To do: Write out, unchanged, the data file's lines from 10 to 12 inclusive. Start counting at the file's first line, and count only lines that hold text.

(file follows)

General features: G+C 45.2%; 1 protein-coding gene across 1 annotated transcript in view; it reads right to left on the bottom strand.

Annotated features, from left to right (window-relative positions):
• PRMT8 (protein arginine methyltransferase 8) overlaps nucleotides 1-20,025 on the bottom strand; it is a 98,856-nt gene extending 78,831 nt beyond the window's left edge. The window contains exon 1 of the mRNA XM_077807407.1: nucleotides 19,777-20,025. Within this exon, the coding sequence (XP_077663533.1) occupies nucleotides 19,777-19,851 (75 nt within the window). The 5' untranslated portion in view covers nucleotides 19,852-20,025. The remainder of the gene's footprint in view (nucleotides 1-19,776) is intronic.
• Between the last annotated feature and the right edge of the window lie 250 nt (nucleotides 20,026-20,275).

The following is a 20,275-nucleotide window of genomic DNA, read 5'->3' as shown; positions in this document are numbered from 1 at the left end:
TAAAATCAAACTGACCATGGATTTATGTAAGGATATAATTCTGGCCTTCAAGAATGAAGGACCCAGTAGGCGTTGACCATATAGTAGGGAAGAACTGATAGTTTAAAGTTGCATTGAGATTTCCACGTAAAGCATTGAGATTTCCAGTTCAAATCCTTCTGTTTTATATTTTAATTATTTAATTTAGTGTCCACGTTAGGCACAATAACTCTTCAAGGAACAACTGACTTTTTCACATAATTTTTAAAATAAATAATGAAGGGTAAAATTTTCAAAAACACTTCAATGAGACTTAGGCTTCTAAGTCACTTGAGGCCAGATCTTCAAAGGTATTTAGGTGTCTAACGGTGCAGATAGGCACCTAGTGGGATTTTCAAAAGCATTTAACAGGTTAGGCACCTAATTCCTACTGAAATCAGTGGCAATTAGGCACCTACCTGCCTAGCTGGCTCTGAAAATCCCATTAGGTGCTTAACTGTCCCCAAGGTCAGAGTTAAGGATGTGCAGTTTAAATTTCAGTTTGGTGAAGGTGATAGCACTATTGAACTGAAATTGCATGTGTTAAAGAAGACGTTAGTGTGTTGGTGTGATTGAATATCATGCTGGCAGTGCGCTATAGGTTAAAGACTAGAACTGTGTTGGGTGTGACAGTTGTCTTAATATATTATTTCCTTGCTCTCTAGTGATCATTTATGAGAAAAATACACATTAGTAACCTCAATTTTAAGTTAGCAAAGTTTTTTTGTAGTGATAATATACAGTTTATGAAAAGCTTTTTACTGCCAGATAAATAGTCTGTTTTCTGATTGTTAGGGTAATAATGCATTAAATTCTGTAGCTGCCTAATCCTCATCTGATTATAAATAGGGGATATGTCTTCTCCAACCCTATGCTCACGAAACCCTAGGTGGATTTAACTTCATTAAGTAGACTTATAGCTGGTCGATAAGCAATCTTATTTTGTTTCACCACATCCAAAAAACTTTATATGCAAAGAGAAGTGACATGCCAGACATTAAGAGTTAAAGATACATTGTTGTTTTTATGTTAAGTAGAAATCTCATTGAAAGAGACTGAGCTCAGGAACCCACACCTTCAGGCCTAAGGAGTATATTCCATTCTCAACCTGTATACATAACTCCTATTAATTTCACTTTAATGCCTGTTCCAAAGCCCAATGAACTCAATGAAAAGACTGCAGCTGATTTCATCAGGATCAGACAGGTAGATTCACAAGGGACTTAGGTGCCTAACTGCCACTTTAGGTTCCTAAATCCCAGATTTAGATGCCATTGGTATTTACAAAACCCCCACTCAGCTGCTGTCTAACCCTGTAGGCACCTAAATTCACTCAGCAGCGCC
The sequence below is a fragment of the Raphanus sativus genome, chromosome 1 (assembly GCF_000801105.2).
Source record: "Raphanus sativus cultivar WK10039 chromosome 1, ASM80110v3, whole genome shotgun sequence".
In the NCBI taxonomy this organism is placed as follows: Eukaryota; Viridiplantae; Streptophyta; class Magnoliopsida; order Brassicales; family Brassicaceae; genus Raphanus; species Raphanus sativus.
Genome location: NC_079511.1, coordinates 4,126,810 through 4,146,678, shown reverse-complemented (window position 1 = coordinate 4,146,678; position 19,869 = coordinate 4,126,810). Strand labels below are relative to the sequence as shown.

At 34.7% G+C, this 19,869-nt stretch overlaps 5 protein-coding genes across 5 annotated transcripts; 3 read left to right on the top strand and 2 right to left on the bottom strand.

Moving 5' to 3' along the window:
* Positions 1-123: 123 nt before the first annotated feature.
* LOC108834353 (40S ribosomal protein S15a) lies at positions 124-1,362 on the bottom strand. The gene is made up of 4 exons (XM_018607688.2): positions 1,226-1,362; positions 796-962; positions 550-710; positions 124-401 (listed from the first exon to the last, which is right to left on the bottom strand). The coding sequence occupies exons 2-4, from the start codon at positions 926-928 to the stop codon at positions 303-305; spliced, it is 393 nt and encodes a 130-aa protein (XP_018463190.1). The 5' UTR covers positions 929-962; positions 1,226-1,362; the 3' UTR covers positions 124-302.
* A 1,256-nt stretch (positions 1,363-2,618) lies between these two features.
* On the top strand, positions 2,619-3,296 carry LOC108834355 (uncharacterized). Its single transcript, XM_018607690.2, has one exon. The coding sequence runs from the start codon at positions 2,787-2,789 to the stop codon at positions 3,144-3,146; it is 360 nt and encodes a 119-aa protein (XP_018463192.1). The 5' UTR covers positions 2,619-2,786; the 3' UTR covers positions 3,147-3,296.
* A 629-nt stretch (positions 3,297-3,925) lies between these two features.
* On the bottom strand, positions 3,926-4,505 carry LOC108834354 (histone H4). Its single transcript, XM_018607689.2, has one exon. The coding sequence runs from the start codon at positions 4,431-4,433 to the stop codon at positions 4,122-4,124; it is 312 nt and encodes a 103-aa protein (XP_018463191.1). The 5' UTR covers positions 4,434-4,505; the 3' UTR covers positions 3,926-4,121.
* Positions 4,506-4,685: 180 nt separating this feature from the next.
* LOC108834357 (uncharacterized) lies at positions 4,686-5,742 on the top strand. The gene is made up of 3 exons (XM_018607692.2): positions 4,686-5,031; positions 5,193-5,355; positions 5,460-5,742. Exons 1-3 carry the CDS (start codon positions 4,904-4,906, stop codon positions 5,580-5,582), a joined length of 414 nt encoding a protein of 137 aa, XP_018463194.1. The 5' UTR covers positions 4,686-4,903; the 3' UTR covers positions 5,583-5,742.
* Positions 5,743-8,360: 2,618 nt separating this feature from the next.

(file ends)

Genome location: NC_079511.1, coordinates 4,126,810 through 4,146,678, shown reverse-complemented (window position 1 = coordinate 4,146,678; position 19,869 = coordinate 4,126,810). Strand labels below are relative to the sequence as shown.

At 34.7% G+C, this 19,869-nt stretch overlaps 5 protein-coding genes across 5 annotated transcripts; 3 read left to right on the top strand and 2 right to left on the bottom strand.

Moving 5' to 3' along the window: